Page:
Meet southeast Asia’s rising star

Tags: Op-ed
Meet southeast Asia’s rising star
BIG DEAL: China’s president Xi Jinping (L) shakes hands with Indonesia’s president Susilo Bambang Yudhoyono as they line up to take part in the “leaders’ family photo” on the final day of the APEC Summit in Bali on October 8
Southeast Asia is one of the most diverse regions on the globe. The Philippines is a deeply Catholic country, which due to its Spanish colonial past, has a lot in common with Latin America. Thailand was sh­rewd enough to keep the foreign powers out, although the Portuguese, French and British had attempted to add the majority Buddhist kingdom to their colonial empires. Formerly French, Indochina is predominantly Buddhist with strong Confucian influences in the case of Vietnam. Singapore, the only country with a Chinese majority has kept a lot of the British allure, civic values and institutions, as is the case in neighbouring Mal­aysia, with its predominantly Malay and Muslim population. Recently Buddhist Myanmar, once a part of British India, has opened itself to the modern world.

Indonesia is a cosmos in itself. With over 17,500 islands, the country straddles along more than one-eighth of the equator! In Bali, there lives the only Hindu majority population outside South Asia. On the main island of Java, many traces of former Hindu cultures remain. In the popular shadow puppet theatre, the stories of the Ramayana and Mahabharata have a central place. Being the country with the biggest Muslim population in the world, Indonesia has a constitution that guarantees freedom of religion. Six religions, Islam, Hinduism, Cat­holicism, Protestantism, Buddhism and Confucianism have official status.

Since ancient times, the islands of today’s Indonesia were known for their abundance of valuable spices. European and Arab seafarers and colonial expeditions, from the Portuguese to the Dutch, were ambitious to secure the sea-lanes to the fabled Spice Islands. Much later, in the 20th century, it was natural resources, in particular, coal and oil, that lured foreign powers to the Indonesian archipelago. Today Indonesia ranks 21st amongst the wo­rld’s oil producers.

Nobody doubts that in economic terms, the 21st century will be the Asian century. Recently people have also started to worry about Asia becoming the focus of future conflicts. It is not only the traditional rivalry between India and Pakistan or the regular tensions caused by the North Korean regime that put Asia on the map of geopolitical strife. The rapid rise of Ch­ina’s economic, military and political might is causing widespread concern. Already the US has begun to reassign strong naval forces from the North Atlantic to the Pacific. Not only India, but Australia and Japan are also alarmed by increasing forays of the Chinese into the Indian Ocean.

In the South China Sea, a number of island disputes point to increasing conflict potential between the People’s Republic and a number of ASEAN countries. Indonesia is not amongst them, but it is obvious that straddling between the Pacific and the Indian Ocean, between south and east Asia, Indonesia is having a pivotal position in the emerging Asian conflict scenarios.

It is, therefore, not surprising that major powers are giving more attention to Jakarta. Recently, the new Chinese leader Xi Jinping made a state visit to Indonesia. Beijing is keen to expand its presence on the Indonesian markets, where a growing urban middle class is acquiring purchasing power for goods that China produces. At the same time, Beijing wants to assure Jakarta of its peaceful intentions in the ASEAN region. Japan, too, has recently expanded its presence in Indonesia. Soon after he had been elected as prime minister, Shinzo Abe visited Jakarta. At present, no month passes without a major Japanese company announcing substantial new investments in Indonesia. It is obvious that Jakarta is not disinclined to get more attention from Japan, not least as a counterweight to the Chinese.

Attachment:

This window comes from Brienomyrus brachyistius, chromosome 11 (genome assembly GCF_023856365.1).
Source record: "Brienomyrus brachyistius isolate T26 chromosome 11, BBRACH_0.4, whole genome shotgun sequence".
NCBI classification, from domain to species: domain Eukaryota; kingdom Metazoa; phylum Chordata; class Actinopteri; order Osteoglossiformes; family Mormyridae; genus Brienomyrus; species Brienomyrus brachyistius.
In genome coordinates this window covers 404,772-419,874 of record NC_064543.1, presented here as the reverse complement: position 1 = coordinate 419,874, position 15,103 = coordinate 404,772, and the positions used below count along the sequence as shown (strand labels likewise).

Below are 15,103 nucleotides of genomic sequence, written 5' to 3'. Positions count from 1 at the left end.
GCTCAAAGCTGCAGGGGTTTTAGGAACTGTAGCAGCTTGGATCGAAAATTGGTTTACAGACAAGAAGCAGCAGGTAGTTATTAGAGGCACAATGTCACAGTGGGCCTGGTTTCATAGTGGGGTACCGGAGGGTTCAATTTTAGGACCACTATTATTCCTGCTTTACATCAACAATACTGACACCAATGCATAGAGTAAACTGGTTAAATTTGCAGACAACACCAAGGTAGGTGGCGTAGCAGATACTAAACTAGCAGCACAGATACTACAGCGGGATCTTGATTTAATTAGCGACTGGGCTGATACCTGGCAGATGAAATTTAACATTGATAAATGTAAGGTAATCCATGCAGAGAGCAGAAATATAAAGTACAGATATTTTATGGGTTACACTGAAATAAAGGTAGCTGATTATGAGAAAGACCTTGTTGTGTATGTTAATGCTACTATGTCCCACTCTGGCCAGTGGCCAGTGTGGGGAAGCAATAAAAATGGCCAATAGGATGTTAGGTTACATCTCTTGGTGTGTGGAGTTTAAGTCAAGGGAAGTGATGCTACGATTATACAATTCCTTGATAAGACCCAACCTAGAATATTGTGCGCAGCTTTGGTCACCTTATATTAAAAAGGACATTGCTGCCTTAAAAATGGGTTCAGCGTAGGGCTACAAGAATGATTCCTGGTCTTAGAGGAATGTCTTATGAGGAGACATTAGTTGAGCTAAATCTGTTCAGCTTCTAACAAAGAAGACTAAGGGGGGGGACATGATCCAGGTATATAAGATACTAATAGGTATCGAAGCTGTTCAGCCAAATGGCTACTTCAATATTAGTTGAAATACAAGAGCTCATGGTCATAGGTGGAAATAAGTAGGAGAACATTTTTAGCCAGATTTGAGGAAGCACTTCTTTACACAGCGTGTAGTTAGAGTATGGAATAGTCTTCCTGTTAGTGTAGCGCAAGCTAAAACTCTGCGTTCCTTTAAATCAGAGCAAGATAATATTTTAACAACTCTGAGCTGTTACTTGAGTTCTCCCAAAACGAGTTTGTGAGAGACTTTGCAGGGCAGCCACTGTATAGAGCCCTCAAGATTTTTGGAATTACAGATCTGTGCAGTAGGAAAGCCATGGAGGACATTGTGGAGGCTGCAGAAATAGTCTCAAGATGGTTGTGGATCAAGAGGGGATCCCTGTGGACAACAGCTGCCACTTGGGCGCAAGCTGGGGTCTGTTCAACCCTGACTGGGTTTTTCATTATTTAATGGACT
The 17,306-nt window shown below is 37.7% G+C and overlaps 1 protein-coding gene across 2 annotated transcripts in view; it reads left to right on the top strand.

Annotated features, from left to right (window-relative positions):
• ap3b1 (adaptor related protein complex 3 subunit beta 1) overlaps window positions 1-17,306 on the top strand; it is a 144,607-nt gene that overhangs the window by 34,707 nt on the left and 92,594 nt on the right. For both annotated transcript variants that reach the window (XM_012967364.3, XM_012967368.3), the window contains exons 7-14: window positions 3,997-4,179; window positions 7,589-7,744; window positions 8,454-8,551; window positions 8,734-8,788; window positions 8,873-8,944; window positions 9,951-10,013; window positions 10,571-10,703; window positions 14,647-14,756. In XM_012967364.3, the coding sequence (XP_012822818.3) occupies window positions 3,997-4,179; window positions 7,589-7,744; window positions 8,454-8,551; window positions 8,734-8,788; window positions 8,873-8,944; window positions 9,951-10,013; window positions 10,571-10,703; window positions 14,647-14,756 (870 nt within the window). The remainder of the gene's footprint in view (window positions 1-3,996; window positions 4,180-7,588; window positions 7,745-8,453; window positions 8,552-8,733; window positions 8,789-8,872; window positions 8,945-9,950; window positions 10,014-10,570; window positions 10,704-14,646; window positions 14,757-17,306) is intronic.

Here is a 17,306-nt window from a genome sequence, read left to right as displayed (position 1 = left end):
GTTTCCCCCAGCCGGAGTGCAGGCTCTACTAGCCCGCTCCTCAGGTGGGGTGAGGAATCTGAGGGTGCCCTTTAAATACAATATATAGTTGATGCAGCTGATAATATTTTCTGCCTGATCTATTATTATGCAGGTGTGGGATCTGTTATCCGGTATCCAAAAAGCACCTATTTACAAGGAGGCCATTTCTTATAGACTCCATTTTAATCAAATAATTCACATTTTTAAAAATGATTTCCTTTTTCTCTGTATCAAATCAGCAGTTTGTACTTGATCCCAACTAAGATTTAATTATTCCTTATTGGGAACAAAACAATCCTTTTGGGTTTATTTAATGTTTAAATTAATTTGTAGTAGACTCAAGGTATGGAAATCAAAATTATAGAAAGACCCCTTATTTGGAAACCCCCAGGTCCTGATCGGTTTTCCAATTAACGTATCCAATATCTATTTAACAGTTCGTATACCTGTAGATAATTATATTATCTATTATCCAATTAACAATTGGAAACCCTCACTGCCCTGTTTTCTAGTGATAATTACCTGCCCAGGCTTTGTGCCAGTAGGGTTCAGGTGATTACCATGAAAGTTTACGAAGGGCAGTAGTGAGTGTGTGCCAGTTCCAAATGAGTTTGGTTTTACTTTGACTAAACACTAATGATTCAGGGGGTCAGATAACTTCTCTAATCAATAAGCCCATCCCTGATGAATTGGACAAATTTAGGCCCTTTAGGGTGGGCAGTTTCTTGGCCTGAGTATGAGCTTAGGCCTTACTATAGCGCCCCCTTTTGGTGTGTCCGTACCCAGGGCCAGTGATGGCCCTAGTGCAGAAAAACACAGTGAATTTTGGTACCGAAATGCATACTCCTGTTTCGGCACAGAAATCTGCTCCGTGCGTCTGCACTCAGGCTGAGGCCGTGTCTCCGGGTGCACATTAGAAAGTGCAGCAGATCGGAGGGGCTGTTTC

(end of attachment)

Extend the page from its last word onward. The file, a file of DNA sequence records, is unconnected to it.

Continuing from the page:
Relations between Indonesia and neighbouring Australia have often been strained in the past. Jakarta rightly resented a condescending attitude of Canberra. Newly elected Australian prime minister Tony Abbott made it a point to make his first overseas visit to Jakarta. There are disagreements between the two countries concerning immigration, but the visit served to indicate the strong Australian desire to strengthen trade and investment. Canberra, too, has substantial strategic interests in the sea-lanes that lead through the Indonesian archipelago. Due to the present budget troubles, US president Obama had to postpone a planned visit to Indonesia. But there can be no doubt that Washington keeps a close eye on developments in Indonesia, which as one of the moderate Islamic countries, is of major geopolitical interest to the west.

There are concerns about the Indonesian currency as well. The rupiah, like the Indian rupee, had come under speculative pressure. Like India, Indonesia runs a current account deficit that is not sustainable in the long run. However, it would be totally wrong to compare the current troubles with the Asian crisis of 1997-98, which led to the downfall of the Suharto regime. Indonesia’s economy is much stronger today than it was 15 years ago. More importantly, Jakarta has embarked on a very successful course of political and institutional mo­dernisation. President Su­silo Bambang Yudhoyono will end his second term in 2014. Already very capable successors such as the mayor of Jakarta stand ready to jump into the fray of what promises to be another successful democratic election.

(The writer is the Far East correspondent of Swiss daily Neue Zurcher Zeitung)


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